DUBLIN – Shares in GW Pharmaceuticals plc rose as much as 28 percent Monday on news that Epidiolex, its liquid formulation of plant-derived cannabidiol, hit the primary endpoint of a phase III trial in patients with Lennox-Gastaut syndrome (LGS), a rare and difficult-to-treat form of childhood-onset epilepsy. Following on from a positive read-out in March from a phase III trial in Dravet syndrome, another form of severe epilepsy, it’s further evidence that the drug has clinically significant anti-seizure effects, and it increases the company’s confidence of approval as it waits for a pre-NDA meeting date from the FDA.
London-based GW Pharma expects to file an NDA in both indications in the first half of 2017.
“These two positive trials provide a sizeable body of evidence supporting the efficacy and safety of Epidiolex in highly treatment-resistant forms of childhood-onset epilepsy,” GW CEO Justin Gover told analysts on conference call. “They also reinforce our view that Epidiolex represents an exciting potential new class of anti-seizure drug, which may lead to meaningful seizure management in otherwise treatment-resistant patients,” he added.
In the placebo-controlled study, those who received the drug (20 mg/kg/day) plus concomitant anti-epileptic medication (n=86), had a median 44 percent reduction in monthly seizure frequency vs. baseline, whereas those in the control arm (n=85) had a median drop of just 22 percent. Patients across the study had a median monthly frequency of 74 seizures at baseline. The result was statistically significant (p=0.0135). Additional sensitivity analyses “confirmed the robustness of this result,” GW chief medical officer Stephen Wright said on the call.
The magnitude of the reduction seen was “highly clinically relevant when taken in the context of other FDA-approved treatments for Lennox-Gastaut syndrome,” he said. “Of course, whilst treatment of any type of epilepsy is challenging, in this study we should bear in mind that these patients are particularly difficult to treat, having been treatment-resistant to an average of nine other anti-epileptic drugs,” Wright said.
The placebo response was higher in this trial than in the Dravet syndrome study – in which those on drug had a median 39 percent drop in monthly seizure frequency vs. a drop of 13 percent for those on placebo – but this was not a cause of concern, Stephen Schultz, vice president of investor relations, told BioWorld Today. “I think the placebo rate we saw in the LGS trial was well within the expected range.” (See BioWorld Today, March 15, 2016.)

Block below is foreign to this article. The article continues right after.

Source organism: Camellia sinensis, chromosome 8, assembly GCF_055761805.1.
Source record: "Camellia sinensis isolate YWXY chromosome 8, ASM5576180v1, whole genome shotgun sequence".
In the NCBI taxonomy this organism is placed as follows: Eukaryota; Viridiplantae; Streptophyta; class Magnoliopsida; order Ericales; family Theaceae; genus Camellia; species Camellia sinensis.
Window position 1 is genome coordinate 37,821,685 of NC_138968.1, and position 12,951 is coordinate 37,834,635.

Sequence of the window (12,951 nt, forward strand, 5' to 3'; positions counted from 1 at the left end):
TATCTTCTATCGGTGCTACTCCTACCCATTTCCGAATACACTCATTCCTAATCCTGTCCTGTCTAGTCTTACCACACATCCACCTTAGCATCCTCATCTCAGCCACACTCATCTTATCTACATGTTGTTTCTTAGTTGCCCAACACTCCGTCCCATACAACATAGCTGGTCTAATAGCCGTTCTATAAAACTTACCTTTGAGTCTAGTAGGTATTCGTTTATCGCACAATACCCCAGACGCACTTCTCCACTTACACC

The LGS study threw up no additional safety issues – the type and frequency of serious adverse events were similar to those seen in the earlier study. “Twenty [LGS] patients on Epidiolex experienced a serious adverse event, nine of which were deemed to be related to treatment, compared with four patients on placebo, where one was deemed to be treatment-related,” Wright said. Twelve patients in the treatment arm discontinued therapy due to adverse effects, whereas just one in the control arm did. All patients who completed the trial entered an open-label extension study.
Asked during the Q&A about the contribution of the anti-convulsant clobazam to the efficacy signal seen, without disclosing the data, Wright indicated that it did not confound the data. “We are able to say that efficacy on clobazam was good and that patients obtained good efficacy off clobazam,” he said. “There were patients who became completely seizure-free off clobazam, which is a very important observation.”
A second phase III trial in LGS has completed recruitment of 225 patients and is expected to read out late in the third quarter. Additional indications are also being actively pursued. Recruitment onto a phase III trial in tuberous sclerosis complex, a rare genetic condition characterized by the growth of benign tumors, epilepsy, developmental delay and autism-like symptoms, is ongoing. The company plans to commence recruitment onto a phase III in infantile spasm in the fourth quarter.
CEO Gover would not be drawn on price during the call’s Q&A session. “I think it’s premature on this call to talk about price today. We haven’t even filed the NDA yet,” he replied to one hopeful analyst that raised the issue. LGS affects about 30,000 people in the U.S., Gover said, 18,000-20,000 of whom are children. The trial recruited patients ages 2 to 55 years – the average age was 15 years, but 34 percent of participants were 18 or older. Drave syndrome affects about 5,000 to 6,000 patients in the U.S.
On the emotionally charged issue of Brexit, Gover’s position was very much business as usual. The company, being domiciled in the U.K., will continue to benefit from U.K. incentives, such as the patent box and R&D tax credits. If a regulatory regime emerges that is separate from the current European approval system “that’s ok,” he said.
Investor exuberance appeared to be more muted on Wall Street than in London, as U.S. investors grappled with the implications of Brexit. The stock (NASDAQ:GWPH) gained $5.18 on Monday, to close at $88.49. Shares in London (AIM:GWP) shed some of the day’s gains during the afternoon, to close at £5.665 (US$7.49), up 11 percent.